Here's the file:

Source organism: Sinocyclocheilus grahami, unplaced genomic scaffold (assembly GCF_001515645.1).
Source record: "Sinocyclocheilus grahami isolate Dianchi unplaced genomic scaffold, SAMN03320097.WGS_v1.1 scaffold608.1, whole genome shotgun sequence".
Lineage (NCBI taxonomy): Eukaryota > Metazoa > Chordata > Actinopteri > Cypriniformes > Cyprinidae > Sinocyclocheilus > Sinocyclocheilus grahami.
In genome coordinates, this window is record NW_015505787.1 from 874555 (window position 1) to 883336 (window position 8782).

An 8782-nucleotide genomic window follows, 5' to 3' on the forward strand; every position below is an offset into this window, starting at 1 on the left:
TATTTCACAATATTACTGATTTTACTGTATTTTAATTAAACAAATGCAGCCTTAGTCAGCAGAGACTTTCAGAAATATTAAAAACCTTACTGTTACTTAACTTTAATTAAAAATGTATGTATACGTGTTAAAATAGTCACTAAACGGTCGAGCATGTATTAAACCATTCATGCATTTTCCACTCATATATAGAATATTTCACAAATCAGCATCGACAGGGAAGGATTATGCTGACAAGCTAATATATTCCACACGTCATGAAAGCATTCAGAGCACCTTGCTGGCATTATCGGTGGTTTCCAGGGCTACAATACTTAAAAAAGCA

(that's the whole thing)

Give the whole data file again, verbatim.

Source organism: Sinocyclocheilus grahami, unplaced genomic scaffold (assembly GCF_001515645.1).
Source record: "Sinocyclocheilus grahami isolate Dianchi unplaced genomic scaffold, SAMN03320097.WGS_v1.1 scaffold608.1, whole genome shotgun sequence".
Lineage (NCBI taxonomy): Eukaryota > Metazoa > Chordata > Actinopteri > Cypriniformes > Cyprinidae > Sinocyclocheilus > Sinocyclocheilus grahami.
In genome coordinates, this window is record NW_015505787.1 from 874555 (window position 1) to 883336 (window position 8782).

An 8782-nucleotide genomic window follows, 5' to 3' on the forward strand; every position below is an offset into this window, starting at 1 on the left:
TATTTCACAATATTACTGATTTTACTGTATTTTAATTAAACAAATGCAGCCTTAGTCAGCAGAGACTTTCAGAAATATTAAAAACCTTACTGTTACTTAACTTTAATTAAAAATGTATGTATACGTGTTAAAATAGTCACTAAACGGTCGAGCATGTATTAAACCATTCATGCATTTTCCACTCATATATAGAATATTTCACAAATCAGCATCGACAGGGAAGGATTATGCTGACAAGCTAATATATTCCACACGTCATGAAAGCATTCAGAGCACCTTGCTGGCATTATCGGTGGTTTCCAGGGCTACAATACTTAAAAAAGCA